Next stop was Aliexpress to see if there was anything there. We found a metal tin, a leatherette box, and a very cool looking leather look pocket watch case from different suppliers, and we bought one of each to get them on their way too. I would have preferred to get them express shipped, but the express shipping cost was exorbitant, so these might take a while to arrive.

Hosting/SSL/Website:

Time to get the “bones” of the website up and running. We organised hosting as well as an SSL certifcate for the site, and installed WordPress from the cpanel. We also setup email addresses for the business (we use Google Apps for Domain, so it involves changing mx records in cpanel).

Once this was done, it was time to login to WordPress and start installing plugins. Here is a list of what we installed on this day:

Woocommerce;
ithemes security;
w3 total cache;
updraftplus backup;
Yoast SEO;
ninja popups;
Favicon Generator;
404 redirect to homepage;
Stripe;
Paypal;
Contact Form 7;
Insert HTML Snippet;
Kwayy HTML Sitemap;
Mailchimp for Woocommerce;
Woochimp;
QuickieBar;
Recover Abandoned Cart;
SEO Smart Links;
SSL Insecure Content Fixer;
Woocommerce Email Customizer;
Woocommerce Infinite Scroll and Ajax Pagination;
Woocommerce Paypal Express.

There will be a few more to come later, but these were enough to get started. We also started playing around a bit with colours for the site, but until we have logos, banners and products, it’s difficult to do much more to the site.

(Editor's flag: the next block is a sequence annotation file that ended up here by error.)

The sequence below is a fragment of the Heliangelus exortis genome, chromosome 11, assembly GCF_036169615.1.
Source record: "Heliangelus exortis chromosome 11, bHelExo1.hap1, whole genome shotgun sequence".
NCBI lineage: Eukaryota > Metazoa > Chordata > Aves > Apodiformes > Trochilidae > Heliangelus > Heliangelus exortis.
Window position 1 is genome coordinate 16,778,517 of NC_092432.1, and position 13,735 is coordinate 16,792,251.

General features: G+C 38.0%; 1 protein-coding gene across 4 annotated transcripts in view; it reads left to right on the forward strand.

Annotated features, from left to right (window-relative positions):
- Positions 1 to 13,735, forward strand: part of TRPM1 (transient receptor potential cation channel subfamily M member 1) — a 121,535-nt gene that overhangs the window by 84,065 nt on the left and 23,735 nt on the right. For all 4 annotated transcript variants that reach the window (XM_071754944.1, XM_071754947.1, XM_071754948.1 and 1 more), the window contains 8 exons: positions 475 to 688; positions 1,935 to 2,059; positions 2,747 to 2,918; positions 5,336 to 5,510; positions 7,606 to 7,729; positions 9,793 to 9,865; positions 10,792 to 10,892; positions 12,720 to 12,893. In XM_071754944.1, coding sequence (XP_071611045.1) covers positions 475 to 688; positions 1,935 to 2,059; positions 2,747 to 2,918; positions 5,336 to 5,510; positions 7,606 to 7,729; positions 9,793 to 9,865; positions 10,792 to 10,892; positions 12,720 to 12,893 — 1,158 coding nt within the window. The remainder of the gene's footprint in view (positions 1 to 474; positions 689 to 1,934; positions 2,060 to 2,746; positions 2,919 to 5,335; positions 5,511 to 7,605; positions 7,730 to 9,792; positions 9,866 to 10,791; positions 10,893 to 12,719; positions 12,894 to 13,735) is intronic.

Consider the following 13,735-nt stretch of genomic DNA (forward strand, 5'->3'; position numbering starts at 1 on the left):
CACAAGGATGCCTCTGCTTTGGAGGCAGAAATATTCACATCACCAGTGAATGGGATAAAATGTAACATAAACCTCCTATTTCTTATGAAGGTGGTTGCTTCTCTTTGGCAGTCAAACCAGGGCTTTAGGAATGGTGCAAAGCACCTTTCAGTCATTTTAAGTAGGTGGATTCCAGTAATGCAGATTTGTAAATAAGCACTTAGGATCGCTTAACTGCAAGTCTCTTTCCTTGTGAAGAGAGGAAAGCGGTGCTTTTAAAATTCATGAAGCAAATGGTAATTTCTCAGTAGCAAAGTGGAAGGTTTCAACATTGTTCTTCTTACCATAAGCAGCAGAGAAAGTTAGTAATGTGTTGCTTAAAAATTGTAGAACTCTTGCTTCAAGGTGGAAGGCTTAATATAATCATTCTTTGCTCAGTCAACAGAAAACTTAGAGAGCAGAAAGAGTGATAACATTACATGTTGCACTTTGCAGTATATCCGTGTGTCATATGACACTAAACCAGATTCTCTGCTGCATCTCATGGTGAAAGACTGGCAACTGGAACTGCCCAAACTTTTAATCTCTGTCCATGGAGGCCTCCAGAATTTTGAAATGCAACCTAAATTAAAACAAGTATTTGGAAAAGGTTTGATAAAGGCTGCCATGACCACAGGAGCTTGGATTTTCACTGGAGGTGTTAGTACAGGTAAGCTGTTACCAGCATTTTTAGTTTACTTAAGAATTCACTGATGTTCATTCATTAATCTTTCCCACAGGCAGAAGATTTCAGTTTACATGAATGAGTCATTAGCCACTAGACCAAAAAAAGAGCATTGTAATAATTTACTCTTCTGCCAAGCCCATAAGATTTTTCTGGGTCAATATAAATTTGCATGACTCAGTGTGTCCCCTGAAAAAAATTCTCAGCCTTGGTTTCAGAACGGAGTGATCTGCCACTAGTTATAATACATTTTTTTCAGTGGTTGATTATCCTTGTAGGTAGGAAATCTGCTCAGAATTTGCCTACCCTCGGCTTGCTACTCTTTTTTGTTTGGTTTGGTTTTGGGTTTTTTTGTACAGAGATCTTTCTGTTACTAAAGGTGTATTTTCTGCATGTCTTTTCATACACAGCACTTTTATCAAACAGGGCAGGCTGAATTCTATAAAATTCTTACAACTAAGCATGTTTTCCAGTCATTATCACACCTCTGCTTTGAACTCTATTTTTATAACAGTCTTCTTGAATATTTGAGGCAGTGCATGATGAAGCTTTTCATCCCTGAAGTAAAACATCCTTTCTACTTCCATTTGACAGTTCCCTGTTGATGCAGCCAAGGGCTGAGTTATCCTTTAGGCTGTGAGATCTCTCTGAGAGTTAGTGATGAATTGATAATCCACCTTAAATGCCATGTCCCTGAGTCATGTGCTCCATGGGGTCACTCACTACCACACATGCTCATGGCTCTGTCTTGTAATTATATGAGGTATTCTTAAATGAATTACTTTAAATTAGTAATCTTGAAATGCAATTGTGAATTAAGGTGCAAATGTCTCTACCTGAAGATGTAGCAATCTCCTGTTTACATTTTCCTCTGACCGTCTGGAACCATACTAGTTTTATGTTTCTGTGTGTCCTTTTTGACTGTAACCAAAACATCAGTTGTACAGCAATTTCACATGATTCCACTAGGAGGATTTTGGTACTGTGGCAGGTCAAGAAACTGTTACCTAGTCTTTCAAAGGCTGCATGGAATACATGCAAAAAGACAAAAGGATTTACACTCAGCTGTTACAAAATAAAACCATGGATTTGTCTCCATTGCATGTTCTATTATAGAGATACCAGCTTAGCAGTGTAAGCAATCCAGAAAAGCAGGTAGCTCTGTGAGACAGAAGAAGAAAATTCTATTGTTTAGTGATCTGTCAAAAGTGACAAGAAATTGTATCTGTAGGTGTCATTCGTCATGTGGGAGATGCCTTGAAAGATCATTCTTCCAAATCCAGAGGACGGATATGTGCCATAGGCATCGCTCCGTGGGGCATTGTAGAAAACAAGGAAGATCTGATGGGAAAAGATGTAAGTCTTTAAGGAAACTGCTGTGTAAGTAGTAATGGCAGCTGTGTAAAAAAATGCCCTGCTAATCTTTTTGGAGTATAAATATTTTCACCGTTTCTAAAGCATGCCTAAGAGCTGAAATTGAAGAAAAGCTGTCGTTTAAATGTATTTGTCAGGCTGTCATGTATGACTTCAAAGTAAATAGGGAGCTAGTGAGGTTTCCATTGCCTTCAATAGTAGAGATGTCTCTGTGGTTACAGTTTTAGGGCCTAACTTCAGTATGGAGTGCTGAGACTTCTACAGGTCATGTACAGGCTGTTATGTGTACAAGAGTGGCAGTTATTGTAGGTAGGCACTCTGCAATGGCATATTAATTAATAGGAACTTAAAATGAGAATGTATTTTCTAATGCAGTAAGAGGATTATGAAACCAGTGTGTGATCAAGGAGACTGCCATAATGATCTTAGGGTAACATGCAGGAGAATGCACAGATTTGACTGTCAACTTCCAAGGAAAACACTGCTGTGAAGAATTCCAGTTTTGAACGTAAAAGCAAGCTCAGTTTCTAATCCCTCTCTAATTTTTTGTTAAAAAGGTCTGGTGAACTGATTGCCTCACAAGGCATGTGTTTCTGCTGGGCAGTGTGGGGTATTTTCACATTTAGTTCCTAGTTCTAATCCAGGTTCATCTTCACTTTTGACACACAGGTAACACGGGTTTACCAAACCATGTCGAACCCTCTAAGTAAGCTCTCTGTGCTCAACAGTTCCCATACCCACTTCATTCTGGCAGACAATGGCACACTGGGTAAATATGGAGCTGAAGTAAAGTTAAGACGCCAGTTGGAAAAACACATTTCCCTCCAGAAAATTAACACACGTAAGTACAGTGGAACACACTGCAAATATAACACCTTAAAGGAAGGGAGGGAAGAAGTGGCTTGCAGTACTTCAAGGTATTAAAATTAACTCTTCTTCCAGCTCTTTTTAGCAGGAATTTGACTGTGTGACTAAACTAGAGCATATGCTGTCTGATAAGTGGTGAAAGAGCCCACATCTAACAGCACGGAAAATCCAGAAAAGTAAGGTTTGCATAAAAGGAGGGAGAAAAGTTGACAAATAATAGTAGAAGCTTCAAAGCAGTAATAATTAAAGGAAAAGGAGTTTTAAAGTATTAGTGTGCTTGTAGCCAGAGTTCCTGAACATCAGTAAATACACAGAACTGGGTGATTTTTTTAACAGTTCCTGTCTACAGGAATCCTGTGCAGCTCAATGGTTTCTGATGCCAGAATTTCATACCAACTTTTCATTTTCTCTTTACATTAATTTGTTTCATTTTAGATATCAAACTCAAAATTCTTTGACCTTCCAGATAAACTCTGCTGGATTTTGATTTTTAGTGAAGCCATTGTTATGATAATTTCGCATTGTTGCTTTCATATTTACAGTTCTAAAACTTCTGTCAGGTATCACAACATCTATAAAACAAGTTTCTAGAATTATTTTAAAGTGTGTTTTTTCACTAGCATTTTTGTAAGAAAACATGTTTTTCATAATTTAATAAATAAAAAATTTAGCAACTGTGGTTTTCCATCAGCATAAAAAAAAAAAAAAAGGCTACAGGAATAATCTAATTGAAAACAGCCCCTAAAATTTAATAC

Content:

We tend not to waste too much time generating content that people won’t ever read, but given that there is a lot of history behind this product (and that history is an integral part of the branding), we also organised someone to research and write a 1000 word article on the history of pocket watches, including sections that involve all of our primary keywords like pocket watches, fob watches, and nurse watches, as well as some other interesting topics like the origin of hunter and half-hunter pocket watches. We gave the writer a deadline of the end of the week (which would be Day 5).

Email List:

To setup the Mailchimp plugins (we use two, woochimp to automatically subscribe during checkout, and a second to sync up our popup list with customer list) we first need to setup our lists in Mailchimp. At this point, we just setup the lists, so that we can use the Mailchimp API to connect the plugins to the correct email lists.

Website:

We also started setting up some basic elements like main product categories, contact us page, About Us page, main menu, home page with some text and a title with our primary keyword in H1 header tags. We also added a footer with some basic informational text.

SEO:

In addition to the H1 tags and text on the homepage, we also added a title to our homepage (Pocket Watches, Fob Watches, Nurse Watches by Fob & Co.). We also setup SEO Smart Links, so that any time our primary keywords are mentioned thoughout the site, they link back to the relevant categories on the site. The only exception being “Pocket Watches” and “Fob Watches” which both link back to the homepage (as these are what we want the homepage to rank for).

Day 3

Abandoned Cart Sequence:

After setting up the Recover Abandoned Cart plugin yesterday, I went to work on doing our standard three day abandoned cart sequence. If someone adds an item to their cart, then goes to checkout and enters their email address, but doesn’t complete the order, here’s what will happen:

24 hours later they will get an email saying that we miss them, and also asking if their were any technical problems with completing their order. They’ll also be given a link directly to their abandoned cart to complete it.

3 days after abandoning (if they didn’t complete the order from the previous email), they’ll receive an email that offers them a smaller discount to complete the order within 24 hours of receiving this email.